We haven't heard too many negative reports about China's full-court press for a COVID-19 vaccine, which involves at least half a dozen standalone projects that have reached the latest stages of testing. But just as trials for the AstraZeneca-Oxford vaccine project, and other western projects, have been halted, sometimes for weeks at a time, so now too are some Chinese projects hitting a wall.
It just goes to show that while Beijing has grown adept at using its economic muscle to browbeat its geopolitical rivals/partners into acquiescence, dealing with foreign regulators who must inevitably scrutinize Chinese vaccines (as trials of Chinese-developed vaccines are underway around the world) can have its limits, as Brazil has showed us today.
On Tuesday morning in Asia (late Monday in Brazil), Bloomberg reported that a final-stage trial of one of the Chinese "frontrunners" had been halted by Brazilian regulators due to a "serious adverse event". The incident marks, as Bloomberg points out, "the first time that any of the Asian nation's rapidaly developed COVID-19 shots have met with such a setback."
The order impacts Sinovac's vaccine candidate, "Coronavac". The halt began on Oct. 29, nearly two weeks ago, after a subject became ill. Like in the west, details about the decision were scant, and Brazilian officials provided little insight into the nature of the problem.
Testing of Sinovac Biotech Ltd.’s vaccine, called Coronavac, has been halted in Brazil after an event that occurred on Oct. 29, said the Brazil Health Agency on Tuesday, without any further detail on the illness. The study is interrupted in accordance with regulations while the agency analyzes if the study should continue, it said. Serious adverse events that occur in drug trials include death, immediate risk of death, long term or serious incapacitation, and hospitalization. Such pauses are not uncommon in large-scale drug trials and two western developers - AstraZeneca (NYSE:AZN) Plc and Johnson & Johnson -- have paused their vaccine trials in recent months due to serious adverse events, only to re-start them after investigation.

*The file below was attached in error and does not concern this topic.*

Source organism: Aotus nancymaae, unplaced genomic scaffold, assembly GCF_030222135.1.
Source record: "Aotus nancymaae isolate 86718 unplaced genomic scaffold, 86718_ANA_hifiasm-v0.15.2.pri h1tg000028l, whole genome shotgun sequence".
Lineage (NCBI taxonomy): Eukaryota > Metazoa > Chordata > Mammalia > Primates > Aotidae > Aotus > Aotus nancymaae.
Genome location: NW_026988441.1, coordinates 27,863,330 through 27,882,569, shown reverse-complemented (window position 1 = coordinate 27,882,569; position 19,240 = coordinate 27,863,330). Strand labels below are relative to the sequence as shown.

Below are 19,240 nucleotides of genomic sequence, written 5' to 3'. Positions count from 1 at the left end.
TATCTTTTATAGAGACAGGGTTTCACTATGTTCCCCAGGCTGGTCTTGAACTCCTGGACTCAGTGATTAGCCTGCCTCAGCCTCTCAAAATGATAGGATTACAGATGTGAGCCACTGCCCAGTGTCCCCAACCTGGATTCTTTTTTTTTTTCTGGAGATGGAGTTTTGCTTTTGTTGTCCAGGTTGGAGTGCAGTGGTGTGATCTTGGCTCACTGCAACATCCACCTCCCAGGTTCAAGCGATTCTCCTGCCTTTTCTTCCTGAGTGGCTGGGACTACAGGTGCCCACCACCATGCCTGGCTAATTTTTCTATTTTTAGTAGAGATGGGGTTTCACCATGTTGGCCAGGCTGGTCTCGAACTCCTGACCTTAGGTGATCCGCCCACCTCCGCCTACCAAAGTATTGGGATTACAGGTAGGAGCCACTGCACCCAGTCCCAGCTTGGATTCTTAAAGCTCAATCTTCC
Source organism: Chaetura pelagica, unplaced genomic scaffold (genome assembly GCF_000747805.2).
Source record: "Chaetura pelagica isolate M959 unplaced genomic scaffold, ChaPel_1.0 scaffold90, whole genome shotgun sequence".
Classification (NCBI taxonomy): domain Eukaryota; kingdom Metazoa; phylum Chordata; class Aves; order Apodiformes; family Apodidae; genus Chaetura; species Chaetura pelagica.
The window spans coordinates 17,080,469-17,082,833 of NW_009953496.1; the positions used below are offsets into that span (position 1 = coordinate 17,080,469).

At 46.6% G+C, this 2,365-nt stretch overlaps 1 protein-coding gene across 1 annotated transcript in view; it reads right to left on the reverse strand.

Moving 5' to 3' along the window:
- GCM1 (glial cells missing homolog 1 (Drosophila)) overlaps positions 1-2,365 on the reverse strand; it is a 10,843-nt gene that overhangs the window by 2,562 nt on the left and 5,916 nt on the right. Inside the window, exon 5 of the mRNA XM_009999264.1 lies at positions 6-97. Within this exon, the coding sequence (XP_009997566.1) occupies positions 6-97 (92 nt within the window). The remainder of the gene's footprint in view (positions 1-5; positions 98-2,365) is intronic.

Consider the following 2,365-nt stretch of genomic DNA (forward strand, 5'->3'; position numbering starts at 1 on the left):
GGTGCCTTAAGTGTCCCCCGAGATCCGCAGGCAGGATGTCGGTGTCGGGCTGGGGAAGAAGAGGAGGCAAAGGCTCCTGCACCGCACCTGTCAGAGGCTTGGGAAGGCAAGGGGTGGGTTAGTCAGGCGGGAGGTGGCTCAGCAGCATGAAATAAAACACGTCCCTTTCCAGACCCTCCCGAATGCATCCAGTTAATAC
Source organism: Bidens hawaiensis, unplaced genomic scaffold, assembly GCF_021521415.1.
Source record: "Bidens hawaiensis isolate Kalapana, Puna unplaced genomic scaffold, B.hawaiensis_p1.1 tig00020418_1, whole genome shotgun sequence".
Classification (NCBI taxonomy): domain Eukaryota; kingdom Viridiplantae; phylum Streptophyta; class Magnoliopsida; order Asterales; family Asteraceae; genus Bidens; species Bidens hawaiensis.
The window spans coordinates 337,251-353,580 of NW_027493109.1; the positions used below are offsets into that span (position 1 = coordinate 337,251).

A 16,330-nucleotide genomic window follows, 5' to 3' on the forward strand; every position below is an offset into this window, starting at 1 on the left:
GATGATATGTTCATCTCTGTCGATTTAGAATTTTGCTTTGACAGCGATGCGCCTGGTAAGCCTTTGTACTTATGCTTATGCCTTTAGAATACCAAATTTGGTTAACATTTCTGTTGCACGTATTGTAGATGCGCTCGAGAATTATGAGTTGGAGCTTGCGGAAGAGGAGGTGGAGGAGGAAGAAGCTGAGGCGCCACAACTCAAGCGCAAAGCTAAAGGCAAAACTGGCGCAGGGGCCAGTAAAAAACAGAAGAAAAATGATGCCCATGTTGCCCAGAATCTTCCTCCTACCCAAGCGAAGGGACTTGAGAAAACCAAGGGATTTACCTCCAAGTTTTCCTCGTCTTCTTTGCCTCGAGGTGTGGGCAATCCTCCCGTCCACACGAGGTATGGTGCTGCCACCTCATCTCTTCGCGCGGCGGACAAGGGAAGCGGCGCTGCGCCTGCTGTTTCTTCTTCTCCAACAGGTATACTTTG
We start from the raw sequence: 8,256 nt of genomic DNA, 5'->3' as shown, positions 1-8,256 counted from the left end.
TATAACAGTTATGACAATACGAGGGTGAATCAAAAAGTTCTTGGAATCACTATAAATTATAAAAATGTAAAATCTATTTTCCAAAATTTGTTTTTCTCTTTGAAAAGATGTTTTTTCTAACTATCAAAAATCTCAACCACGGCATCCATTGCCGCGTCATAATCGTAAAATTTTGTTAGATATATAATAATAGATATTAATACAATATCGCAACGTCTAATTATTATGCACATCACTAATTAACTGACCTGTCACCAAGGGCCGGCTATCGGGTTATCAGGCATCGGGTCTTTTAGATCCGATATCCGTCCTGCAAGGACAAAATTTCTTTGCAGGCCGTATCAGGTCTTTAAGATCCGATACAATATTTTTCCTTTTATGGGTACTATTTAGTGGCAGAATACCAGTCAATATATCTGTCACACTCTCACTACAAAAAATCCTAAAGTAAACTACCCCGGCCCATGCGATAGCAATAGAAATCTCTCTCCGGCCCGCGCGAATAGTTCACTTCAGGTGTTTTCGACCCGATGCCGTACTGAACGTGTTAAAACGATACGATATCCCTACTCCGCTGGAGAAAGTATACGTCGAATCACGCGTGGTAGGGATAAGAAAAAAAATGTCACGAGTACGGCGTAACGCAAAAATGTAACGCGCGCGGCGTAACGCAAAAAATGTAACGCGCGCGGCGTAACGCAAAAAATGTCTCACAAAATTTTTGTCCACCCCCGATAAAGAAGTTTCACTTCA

According to the NYT and its virus tracker, the Sinovac program is one of 11 experimental vaccines currently in Phase 3 testing. Heaping further embarrassment on Sinovac and Beijing, news of the suspension comes just after data from the Pfizer-BioNTech trial purported to show that the vaccine was sufficiently effective.
Beijing has already allowed tens of thousands of Chinese to receive the Sinovac candidate, along with several other experimental vaccines, as Chine has aggressively stretched the definition of "emergency" use.
While Brazil was mum, Sinovac put out a statement vouching for the safety of its vaccine.
In a statement issued on Tuesday, Sinovac said Instituto Butantan, the medical center coordinating the Brazilian trials, had deemed the “serious event” not related to the vaccine. The company said it was “confident in the safety” of its vaccine.
To be sure, the halt follows reports published late last month that a coronavirus study vaccine volunteer had died in Brazil, but it's not clear whether the "serious adverse effect" reported by the Brazilian government was indeed the death of a study participant. Phase 3 trials employ tens of thousands of patients, and it's certainly possible that deaths are unrelated to the virus, or the vaccine.
But it certainly raises some uncomfortable questions.
Perhaps Beijing needs to invest more resources and energy into promoting the vaccine safety narrative in Brazil, Pakistan and other 'partner' nations?